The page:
High performance Featured

7:00pm EDT January 31, 2007

When Earl Hesterberg arrived at Group 1 Automotive Inc. in 2005, the company resembled the United Nations more than a chain of auto dealerships.

Group 1, which operates 101 dealerships primarily located on the East Coast, West Coast and in the South, had 15 operating clusters but none were speaking the same operational language and none were really able to communicate with each other.

The problem resulted from the company’s roll-up strategy, which was quickly building the company’s scale, but the various parts weren’t operating as a cohesive unit.

“We had 15 clusters of dealerships that were all operating autonomously,” says Hesterberg, president and CEO. “That meant we had 15 different ways of doing things. So we needed a mechanism to really integrate the business and operate it with more uniformity.”

Hesterberg cut down on the layers of management by shifting from 15 operating clusters to four regions, each with its own vice president that reports directly to him.

The company’s leaders also implemented new operational software and financial practices, standardized across the entire dealership chain.

“We’ve begun to switch all our dealerships to a standard chart of accounts,” he says. “We didn’t even have them all on the same accounting format. Ford dealerships would use a Ford financial statement, Toyota dealerships use their own, and it was virtually impossible to compare performance across our dealerships on an apples-to-apples basis.”

Getting all 101 dealerships in the $6 billion chain to speak the same language has been instrumental in enabling Houston-based Group 1 to grow into new markets with minimal problems. Acquisitions are rarely easy, and Hesterberg says forming standard practices and driving them across your company is a key first step. But successful integration starts with acquiring a company for the right reasons, communicating who you are to newly acquired employees and finding the synergies to make your investment pay off.

Playing the field
Finding the right acquisition isn’t just a matter of making sure that you can align your practices. In fact, Hesterberg believes in giving his dealerships a great deal of autonomy in how they conduct their day-to-day business, so long as the metrics and technology provide a way to communicate and compare performance.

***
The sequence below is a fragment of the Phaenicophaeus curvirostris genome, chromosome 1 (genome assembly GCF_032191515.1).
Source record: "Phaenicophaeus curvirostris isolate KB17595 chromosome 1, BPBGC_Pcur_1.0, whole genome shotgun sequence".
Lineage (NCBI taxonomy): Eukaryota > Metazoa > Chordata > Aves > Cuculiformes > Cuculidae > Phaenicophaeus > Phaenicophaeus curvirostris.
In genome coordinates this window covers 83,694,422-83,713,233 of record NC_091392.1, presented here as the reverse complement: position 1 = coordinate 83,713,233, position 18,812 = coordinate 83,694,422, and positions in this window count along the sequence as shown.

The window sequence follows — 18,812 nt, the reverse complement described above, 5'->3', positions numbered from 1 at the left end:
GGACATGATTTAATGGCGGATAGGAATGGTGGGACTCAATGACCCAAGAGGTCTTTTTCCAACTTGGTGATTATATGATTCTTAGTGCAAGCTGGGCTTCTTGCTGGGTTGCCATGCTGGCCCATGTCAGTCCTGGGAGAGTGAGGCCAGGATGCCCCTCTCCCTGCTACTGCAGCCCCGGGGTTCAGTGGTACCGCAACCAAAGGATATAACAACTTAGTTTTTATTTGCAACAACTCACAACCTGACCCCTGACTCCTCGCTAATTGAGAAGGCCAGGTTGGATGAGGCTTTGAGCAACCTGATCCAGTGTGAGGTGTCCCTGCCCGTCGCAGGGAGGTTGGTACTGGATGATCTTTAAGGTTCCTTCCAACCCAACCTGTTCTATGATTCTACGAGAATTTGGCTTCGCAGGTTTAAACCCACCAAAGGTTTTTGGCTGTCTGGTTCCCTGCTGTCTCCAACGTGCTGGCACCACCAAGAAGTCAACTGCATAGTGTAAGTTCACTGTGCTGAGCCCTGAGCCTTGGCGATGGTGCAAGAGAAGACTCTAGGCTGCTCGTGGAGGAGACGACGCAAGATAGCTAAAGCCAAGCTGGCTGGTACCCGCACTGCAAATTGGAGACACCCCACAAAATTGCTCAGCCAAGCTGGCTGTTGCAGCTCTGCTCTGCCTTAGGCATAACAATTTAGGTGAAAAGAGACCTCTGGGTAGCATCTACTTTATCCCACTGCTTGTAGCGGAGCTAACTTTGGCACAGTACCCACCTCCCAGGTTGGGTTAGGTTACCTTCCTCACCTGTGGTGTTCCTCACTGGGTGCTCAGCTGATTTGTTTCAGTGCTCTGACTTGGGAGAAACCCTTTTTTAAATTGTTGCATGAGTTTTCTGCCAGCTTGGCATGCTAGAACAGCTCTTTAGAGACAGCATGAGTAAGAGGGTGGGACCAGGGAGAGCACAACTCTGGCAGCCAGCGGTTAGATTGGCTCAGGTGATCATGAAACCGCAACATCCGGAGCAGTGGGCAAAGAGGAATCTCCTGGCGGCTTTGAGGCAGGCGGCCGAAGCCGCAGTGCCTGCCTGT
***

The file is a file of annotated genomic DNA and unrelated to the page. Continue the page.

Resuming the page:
As important is making sure that an acquisition is going to fill a need your company has.

When Hesterberg and his senior managers are considering a dealership purchase, they look at two things before all else: market growth and brand growth.

“If we go into a new market, we prefer some ability for market growth, meaning a growing population,” he says. “If there is not a very strong indication of market growth, then we really have to be with one of the top brands in the industry, a BMW or a Toyota.”

It’s why Group 1 has concentrated growing in what Hesterberg refers to as the “smile around the U.S.” The vast majority of Group 1’s dealerships are located in 13 states down the East coast, across the Gulf Coast to Texas and Oklahoma, then up the West Coast, all areas with booming populations.

Hesterberg says once Group 1 has carved out a presence in an area, the goal is to begin building scale in that area. Having an isolated dealership or two in a city isn’t really cost-effective; the bang for the advertising buck isn’t good when you are advertising for only one or two locations in a city, and there is always the threat of being squeezed out by competitors who are more entrenched.

Hesterberg says the key to creating longevity in a market is to become one of the biggest fish in the pond.